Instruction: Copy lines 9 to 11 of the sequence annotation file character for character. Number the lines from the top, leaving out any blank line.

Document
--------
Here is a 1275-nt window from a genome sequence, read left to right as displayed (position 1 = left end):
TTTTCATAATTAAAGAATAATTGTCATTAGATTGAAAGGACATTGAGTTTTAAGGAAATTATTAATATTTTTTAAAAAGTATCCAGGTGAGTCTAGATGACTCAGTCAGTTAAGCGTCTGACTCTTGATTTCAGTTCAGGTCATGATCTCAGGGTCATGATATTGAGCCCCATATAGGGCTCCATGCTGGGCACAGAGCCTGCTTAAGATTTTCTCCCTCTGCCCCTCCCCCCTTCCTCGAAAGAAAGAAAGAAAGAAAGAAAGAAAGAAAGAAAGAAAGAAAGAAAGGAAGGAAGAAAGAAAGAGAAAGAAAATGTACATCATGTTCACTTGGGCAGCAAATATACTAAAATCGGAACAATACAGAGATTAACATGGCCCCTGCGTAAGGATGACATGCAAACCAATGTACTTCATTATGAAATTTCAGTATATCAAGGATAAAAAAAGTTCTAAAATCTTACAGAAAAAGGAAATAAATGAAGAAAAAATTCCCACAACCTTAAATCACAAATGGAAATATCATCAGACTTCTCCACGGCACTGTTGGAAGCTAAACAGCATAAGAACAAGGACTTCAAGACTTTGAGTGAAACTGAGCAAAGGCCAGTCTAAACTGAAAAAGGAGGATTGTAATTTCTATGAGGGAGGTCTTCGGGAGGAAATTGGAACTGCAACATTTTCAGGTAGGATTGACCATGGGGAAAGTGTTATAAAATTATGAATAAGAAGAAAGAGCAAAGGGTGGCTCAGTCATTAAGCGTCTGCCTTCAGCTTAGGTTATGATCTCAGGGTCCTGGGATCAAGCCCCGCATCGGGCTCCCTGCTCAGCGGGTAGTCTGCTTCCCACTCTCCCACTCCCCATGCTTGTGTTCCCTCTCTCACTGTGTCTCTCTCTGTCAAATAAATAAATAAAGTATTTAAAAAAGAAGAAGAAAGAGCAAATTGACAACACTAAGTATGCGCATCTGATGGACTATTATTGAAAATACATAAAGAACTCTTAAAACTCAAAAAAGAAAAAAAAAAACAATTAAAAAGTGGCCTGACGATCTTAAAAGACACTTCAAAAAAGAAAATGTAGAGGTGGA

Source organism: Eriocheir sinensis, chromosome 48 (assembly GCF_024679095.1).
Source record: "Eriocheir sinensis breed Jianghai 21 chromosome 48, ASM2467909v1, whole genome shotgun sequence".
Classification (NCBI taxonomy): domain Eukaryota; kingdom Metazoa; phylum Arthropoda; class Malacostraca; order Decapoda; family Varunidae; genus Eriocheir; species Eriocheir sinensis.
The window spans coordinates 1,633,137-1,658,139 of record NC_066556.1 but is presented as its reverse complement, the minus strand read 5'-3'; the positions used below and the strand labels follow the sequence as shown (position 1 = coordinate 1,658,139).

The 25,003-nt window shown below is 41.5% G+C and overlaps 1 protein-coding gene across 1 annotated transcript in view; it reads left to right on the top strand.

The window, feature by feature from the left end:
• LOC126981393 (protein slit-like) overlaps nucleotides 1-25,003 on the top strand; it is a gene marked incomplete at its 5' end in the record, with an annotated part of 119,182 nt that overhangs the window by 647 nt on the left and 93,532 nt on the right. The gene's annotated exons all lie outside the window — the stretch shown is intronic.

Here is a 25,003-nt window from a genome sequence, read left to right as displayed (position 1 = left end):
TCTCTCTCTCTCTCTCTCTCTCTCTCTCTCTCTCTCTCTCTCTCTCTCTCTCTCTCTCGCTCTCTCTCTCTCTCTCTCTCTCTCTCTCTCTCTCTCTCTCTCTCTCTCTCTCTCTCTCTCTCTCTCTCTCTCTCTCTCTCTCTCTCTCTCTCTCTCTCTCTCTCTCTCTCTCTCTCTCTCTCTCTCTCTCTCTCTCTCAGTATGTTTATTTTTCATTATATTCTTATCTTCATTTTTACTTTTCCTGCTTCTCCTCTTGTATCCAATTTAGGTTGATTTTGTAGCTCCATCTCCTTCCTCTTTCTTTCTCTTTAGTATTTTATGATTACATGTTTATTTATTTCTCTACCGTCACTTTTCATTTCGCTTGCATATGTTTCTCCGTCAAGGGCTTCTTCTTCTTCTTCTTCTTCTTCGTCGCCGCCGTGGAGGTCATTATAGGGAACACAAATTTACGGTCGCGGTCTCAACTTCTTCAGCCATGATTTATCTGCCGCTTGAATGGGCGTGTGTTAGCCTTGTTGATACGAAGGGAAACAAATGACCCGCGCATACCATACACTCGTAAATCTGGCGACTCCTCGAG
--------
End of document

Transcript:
• LOC126981393 (protein slit-like) overlaps nucleotides 1-25,003 on the top strand; it is a gene marked incomplete at its 5' end in the record, with an annotated part of 119,182 nt that overhangs the window by 647 nt on the left and 93,532 nt on the right. The gene's annotated exons all lie outside the window — the stretch shown is intronic.

Here is a 25,003-nt window from a genome sequence, read left to right as displayed (position 1 = left end):
TCTCTCTCTCTCTCTCTCTCTCTCTCTCTCTCTCTCTCTCTCTCTCTCTCTCTCTCTCGCTCTCTCTCTCTCTCTCTCTCTCTCTCTCTCTCTCTCTCTCTCTCTCTCTCTCTCTCTCTCTCTCTCTCTCTCTCTCTCTCTCTCTCTCTCTCTCTCTCTCTCTCTCTCTCTCTCTCTCTCTCTCTCTCTCTCTCTCTCAGTATGTTTATTTTTCATTATATTCTTATCTTCATTTTTACTTTTCCTGCTTCTCCTCTTGTATCCAATTTAGGTTGATTTTGTAGCTCCATCTCCTTCCTCTTTCTTTCTCTTTAGTATTTTATGATTACATGTTTATTTATTTCTCTACCGTCACTTTTCATTTCGCTTGCATATGTTTCTCCGTCAAGGGCTTCTTCTTCTTCTTCTTCTTCTTCGTCGCCGCCGTGGAGGTCATTATAGGGAACACAAATTTACGGTCGCGGTCTCAACTTCTTCAGCCATGATTTATCTGCCGCTTGAATGGGCGTGTGTTAGCCTTGTTGATACGAAGGGAAACAAATGACCCGCGCATACCATACACTCGTAAATCTGGCGACTCCTCGAG